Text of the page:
Woolaver has clearly spend a lot of time and effort in putting together his body of knowledge of Maud and Everett Lewis. He has learned enough about them that he seems to have come to believe that he knows them intimately—so intimately that he’s entitled to reach very specific conclusions not just about what they did, but also, about who they are—what motivated them, sometimes even what they must have been thinking and feeling at certain moments in their lives. Maud and Everett Lewis may or may not have had the attitudes and motivations Woolaver is all too willing to provide for them, first as suppositions and then taken for granted as if they are incontrovertibly true. In his eyes, Maud emerges as something of a angel, and Everett an evil, self-seeking monster. I found both the overly angelic Maud and the overly malevolent Everett equally hard to believe in. Woolaver’s hostile and almost purely negative portrayal of Everett Lewis is particularly hard to accept.
It’s a pity that Woolaver felt so willing to invent reasons for Maud and Everett’s behaviour and then in later pages simply assume his inventions are the truth. It’s a pity that he has allowed himself to include everything he has felt like including, even poetic fictional scenes in which he imagines, for instance, what Maud is feeling and thinking as she has a conversation with a visiting moth. It's a pity that, having chosen to publish the book himself, he didn’t consider also hiring an editor less forgiving than himself—one who would have suggested massive cuts and who would have pointed out that the author Woolaver wants to refer to is Virginia Woolf, not Wolfe, or that the interview of one of Maud’s supportors he refers to is in a different documentary film than the one he names, or that it’s not safe for him to assume that readers will have read the same books as he has and thus immediately be able to make sense of cryptic references to Woolf or W.H. Auden or Graham Greene.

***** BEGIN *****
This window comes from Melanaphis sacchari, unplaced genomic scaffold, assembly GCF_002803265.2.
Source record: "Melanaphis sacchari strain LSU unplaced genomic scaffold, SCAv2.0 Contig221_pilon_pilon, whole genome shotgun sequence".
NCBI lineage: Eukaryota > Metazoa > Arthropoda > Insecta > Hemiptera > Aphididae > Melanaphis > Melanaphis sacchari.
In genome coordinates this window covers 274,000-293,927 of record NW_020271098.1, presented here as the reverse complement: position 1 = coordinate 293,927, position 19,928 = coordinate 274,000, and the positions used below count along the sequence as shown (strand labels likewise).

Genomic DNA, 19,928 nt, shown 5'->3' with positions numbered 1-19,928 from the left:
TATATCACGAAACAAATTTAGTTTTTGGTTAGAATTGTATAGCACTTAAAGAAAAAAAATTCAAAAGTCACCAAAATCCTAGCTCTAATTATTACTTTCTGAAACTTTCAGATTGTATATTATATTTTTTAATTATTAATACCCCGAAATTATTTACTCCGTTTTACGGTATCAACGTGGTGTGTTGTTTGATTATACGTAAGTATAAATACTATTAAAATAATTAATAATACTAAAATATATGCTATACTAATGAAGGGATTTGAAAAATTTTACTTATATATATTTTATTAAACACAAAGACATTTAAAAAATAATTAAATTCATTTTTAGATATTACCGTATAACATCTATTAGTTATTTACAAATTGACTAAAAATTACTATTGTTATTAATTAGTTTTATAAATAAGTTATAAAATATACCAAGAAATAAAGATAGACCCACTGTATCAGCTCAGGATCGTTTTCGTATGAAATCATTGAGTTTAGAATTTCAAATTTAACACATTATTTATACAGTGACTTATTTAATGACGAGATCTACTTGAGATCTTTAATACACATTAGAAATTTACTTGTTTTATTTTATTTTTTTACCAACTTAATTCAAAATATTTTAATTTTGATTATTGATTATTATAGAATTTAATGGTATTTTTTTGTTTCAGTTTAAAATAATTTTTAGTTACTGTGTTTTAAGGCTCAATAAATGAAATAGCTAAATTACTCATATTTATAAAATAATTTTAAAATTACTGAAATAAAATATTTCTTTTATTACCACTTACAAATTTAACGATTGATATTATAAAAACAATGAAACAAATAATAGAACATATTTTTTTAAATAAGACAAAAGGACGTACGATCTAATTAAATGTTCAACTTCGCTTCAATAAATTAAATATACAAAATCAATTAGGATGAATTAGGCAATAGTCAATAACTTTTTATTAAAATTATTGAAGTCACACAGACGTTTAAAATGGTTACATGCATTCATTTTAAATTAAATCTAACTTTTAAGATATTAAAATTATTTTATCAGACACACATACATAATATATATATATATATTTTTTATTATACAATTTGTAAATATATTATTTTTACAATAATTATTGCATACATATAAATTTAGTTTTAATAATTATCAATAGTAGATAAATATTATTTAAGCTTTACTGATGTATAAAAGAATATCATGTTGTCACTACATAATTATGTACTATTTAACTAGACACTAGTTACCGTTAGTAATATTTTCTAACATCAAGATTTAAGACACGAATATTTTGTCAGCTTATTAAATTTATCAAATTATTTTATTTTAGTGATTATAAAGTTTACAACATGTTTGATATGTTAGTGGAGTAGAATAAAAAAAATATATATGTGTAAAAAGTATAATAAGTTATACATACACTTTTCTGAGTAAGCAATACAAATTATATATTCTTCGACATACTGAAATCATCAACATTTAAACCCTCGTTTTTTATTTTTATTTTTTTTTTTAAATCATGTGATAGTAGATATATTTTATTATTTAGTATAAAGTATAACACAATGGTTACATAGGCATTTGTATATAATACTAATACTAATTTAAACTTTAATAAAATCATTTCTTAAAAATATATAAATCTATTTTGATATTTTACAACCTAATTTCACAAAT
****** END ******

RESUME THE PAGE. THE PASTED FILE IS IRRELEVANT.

It's a pity especially because Woolaver has in fact, gathered an impressive amount of material on Maud Lewis, her work, her house, and her life in general--public records, school records, reminiscences from people who knew her, and much more. Learning about someone so far from the public eye for so much of her life and therefore, so unrecorded, is not easy. Among other things, Woolaver offers a convincing argument that the illness Maud suffered from in childhood and beyond was juvenile rheumatoid arthritis, and provides evidence and makes a persuasive case for the existence of a daughter Maud had and put up for adoption while in her twenties; and his discussion of the ways in which the poor farm affected both Maud and Everett is revealing and instructive. At a quarter of the length and more rigorously centred on its subject, this could have been an excellent book—the materials to make it one are all there, buried in and overwhelmed by a huge excess of far less relevant material. I’d recommend this book to anyone who wants to know as much as there is currently to be known about the life of Maud Lewis—but with a strong warning about everything else you’ll have to put up with in order to learn about the book’s actual subject, and an equally strong warning about accepting Woolaver’s one-sided interpretations of his central characters.